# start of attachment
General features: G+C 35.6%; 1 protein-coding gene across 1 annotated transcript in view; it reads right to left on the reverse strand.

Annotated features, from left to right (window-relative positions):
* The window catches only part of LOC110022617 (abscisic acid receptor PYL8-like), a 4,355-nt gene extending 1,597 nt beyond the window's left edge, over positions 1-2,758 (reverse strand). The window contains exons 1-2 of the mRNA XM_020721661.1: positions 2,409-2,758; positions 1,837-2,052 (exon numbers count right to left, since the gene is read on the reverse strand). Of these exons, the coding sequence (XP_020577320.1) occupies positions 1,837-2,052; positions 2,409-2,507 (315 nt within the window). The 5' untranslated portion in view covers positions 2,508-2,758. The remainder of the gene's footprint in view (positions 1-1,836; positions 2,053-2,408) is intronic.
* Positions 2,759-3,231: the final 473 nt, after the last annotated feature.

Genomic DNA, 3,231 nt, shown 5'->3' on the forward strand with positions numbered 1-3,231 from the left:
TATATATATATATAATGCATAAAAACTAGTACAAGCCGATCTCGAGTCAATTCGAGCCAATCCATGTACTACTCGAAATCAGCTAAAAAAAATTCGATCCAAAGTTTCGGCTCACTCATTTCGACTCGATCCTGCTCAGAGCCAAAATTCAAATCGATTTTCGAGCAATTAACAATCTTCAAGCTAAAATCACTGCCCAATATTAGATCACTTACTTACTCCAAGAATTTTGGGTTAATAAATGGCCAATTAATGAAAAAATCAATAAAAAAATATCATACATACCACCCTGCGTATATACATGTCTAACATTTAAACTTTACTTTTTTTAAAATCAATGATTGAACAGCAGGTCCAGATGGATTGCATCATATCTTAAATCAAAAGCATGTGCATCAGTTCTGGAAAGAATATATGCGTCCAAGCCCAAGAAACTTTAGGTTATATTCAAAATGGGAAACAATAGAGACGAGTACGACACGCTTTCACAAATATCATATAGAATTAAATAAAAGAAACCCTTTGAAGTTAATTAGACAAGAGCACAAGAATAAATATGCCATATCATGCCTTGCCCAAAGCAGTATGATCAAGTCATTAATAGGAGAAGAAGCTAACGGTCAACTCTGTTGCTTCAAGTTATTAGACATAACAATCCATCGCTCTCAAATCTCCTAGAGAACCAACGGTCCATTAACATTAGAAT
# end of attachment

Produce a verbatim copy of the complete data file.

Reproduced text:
General features: G+C 35.6%; 1 protein-coding gene across 1 annotated transcript in view; it reads right to left on the reverse strand.

Annotated features, from left to right (window-relative positions):
* The window catches only part of LOC110022617 (abscisic acid receptor PYL8-like), a 4,355-nt gene extending 1,597 nt beyond the window's left edge, over positions 1-2,758 (reverse strand). The window contains exons 1-2 of the mRNA XM_020721661.1: positions 2,409-2,758; positions 1,837-2,052 (exon numbers count right to left, since the gene is read on the reverse strand). Of these exons, the coding sequence (XP_020577320.1) occupies positions 1,837-2,052; positions 2,409-2,507 (315 nt within the window). The 5' untranslated portion in view covers positions 2,508-2,758. The remainder of the gene's footprint in view (positions 1-1,836; positions 2,053-2,408) is intronic.
* Positions 2,759-3,231: the final 473 nt, after the last annotated feature.

Genomic DNA, 3,231 nt, shown 5'->3' on the forward strand with positions numbered 1-3,231 from the left:
TATATATATATATAATGCATAAAAACTAGTACAAGCCGATCTCGAGTCAATTCGAGCCAATCCATGTACTACTCGAAATCAGCTAAAAAAAATTCGATCCAAAGTTTCGGCTCACTCATTTCGACTCGATCCTGCTCAGAGCCAAAATTCAAATCGATTTTCGAGCAATTAACAATCTTCAAGCTAAAATCACTGCCCAATATTAGATCACTTACTTACTCCAAGAATTTTGGGTTAATAAATGGCCAATTAATGAAAAAATCAATAAAAAAATATCATACATACCACCCTGCGTATATACATGTCTAACATTTAAACTTTACTTTTTTTAAAATCAATGATTGAACAGCAGGTCCAGATGGATTGCATCATATCTTAAATCAAAAGCATGTGCATCAGTTCTGGAAAGAATATATGCGTCCAAGCCCAAGAAACTTTAGGTTATATTCAAAATGGGAAACAATAGAGACGAGTACGACACGCTTTCACAAATATCATATAGAATTAAATAAAAGAAACCCTTTGAAGTTAATTAGACAAGAGCACAAGAATAAATATGCCATATCATGCCTTGCCCAAAGCAGTATGATCAAGTCATTAATAGGAGAAGAAGCTAACGGTCAACTCTGTTGCTTCAAGTTATTAGACATAACAATCCATCGCTCTCAAATCTCCTAGAGAACCAACGGTCCATTAACATTAGAAT